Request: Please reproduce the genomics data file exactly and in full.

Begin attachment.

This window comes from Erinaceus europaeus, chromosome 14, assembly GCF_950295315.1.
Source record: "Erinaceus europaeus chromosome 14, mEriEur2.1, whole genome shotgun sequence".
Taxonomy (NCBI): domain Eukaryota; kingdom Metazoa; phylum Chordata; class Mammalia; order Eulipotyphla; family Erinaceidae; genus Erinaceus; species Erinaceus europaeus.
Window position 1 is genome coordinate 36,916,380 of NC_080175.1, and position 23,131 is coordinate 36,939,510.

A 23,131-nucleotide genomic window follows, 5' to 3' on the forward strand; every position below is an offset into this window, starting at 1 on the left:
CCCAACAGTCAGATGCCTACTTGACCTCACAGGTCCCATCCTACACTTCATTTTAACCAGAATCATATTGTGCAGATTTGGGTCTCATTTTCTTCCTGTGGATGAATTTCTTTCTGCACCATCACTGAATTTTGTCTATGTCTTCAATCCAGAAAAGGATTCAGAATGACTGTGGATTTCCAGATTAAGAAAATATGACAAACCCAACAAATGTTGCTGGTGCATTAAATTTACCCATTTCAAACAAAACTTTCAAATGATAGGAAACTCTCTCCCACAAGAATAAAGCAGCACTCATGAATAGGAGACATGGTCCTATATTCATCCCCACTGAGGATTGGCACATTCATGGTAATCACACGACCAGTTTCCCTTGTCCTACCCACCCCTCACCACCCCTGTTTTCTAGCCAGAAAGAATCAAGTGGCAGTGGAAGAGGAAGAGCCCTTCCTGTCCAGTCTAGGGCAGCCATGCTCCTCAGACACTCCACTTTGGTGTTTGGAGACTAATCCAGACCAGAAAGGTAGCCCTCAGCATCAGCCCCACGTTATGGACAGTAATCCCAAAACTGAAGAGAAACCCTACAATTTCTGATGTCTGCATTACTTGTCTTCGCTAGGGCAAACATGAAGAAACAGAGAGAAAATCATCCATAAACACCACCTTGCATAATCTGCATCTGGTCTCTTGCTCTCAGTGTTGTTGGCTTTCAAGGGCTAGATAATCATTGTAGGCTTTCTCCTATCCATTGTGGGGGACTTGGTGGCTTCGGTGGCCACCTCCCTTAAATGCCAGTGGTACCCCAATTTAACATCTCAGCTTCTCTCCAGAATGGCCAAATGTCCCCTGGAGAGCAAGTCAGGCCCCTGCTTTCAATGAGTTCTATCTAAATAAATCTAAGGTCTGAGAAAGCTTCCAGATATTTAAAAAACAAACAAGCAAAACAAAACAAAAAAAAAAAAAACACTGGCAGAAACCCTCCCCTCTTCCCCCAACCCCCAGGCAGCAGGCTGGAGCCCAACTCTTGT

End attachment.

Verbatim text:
This window comes from Erinaceus europaeus, chromosome 14, assembly GCF_950295315.1.
Source record: "Erinaceus europaeus chromosome 14, mEriEur2.1, whole genome shotgun sequence".
Taxonomy (NCBI): domain Eukaryota; kingdom Metazoa; phylum Chordata; class Mammalia; order Eulipotyphla; family Erinaceidae; genus Erinaceus; species Erinaceus europaeus.
Window position 1 is genome coordinate 36,916,380 of NC_080175.1, and position 23,131 is coordinate 36,939,510.

A 23,131-nucleotide genomic window follows, 5' to 3' on the forward strand; every position below is an offset into this window, starting at 1 on the left:
CCCAACAGTCAGATGCCTACTTGACCTCACAGGTCCCATCCTACACTTCATTTTAACCAGAATCATATTGTGCAGATTTGGGTCTCATTTTCTTCCTGTGGATGAATTTCTTTCTGCACCATCACTGAATTTTGTCTATGTCTTCAATCCAGAAAAGGATTCAGAATGACTGTGGATTTCCAGATTAAGAAAATATGACAAACCCAACAAATGTTGCTGGTGCATTAAATTTACCCATTTCAAACAAAACTTTCAAATGATAGGAAACTCTCTCCCACAAGAATAAAGCAGCACTCATGAATAGGAGACATGGTCCTATATTCATCCCCACTGAGGATTGGCACATTCATGGTAATCACACGACCAGTTTCCCTTGTCCTACCCACCCCTCACCACCCCTGTTTTCTAGCCAGAAAGAATCAAGTGGCAGTGGAAGAGGAAGAGCCCTTCCTGTCCAGTCTAGGGCAGCCATGCTCCTCAGACACTCCACTTTGGTGTTTGGAGACTAATCCAGACCAGAAAGGTAGCCCTCAGCATCAGCCCCACGTTATGGACAGTAATCCCAAAACTGAAGAGAAACCCTACAATTTCTGATGTCTGCATTACTTGTCTTCGCTAGGGCAAACATGAAGAAACAGAGAGAAAATCATCCATAAACACCACCTTGCATAATCTGCATCTGGTCTCTTGCTCTCAGTGTTGTTGGCTTTCAAGGGCTAGATAATCATTGTAGGCTTTCTCCTATCCATTGTGGGGGACTTGGTGGCTTCGGTGGCCACCTCCCTTAAATGCCAGTGGTACCCCAATTTAACATCTCAGCTTCTCTCCAGAATGGCCAAATGTCCCCTGGAGAGCAAGTCAGGCCCCTGCTTTCAATGAGTTCTATCTAAATAAATCTAAGGTCTGAGAAAGCTTCCAGATATTTAAAAAACAAACAAGCAAAACAAAACAAAAAAAAAAAAAACACTGGCAGAAACCCTCCCCTCTTCCCCCAACCCCCAGGCAGCAGGCTGGAGCCCAACTCTTGT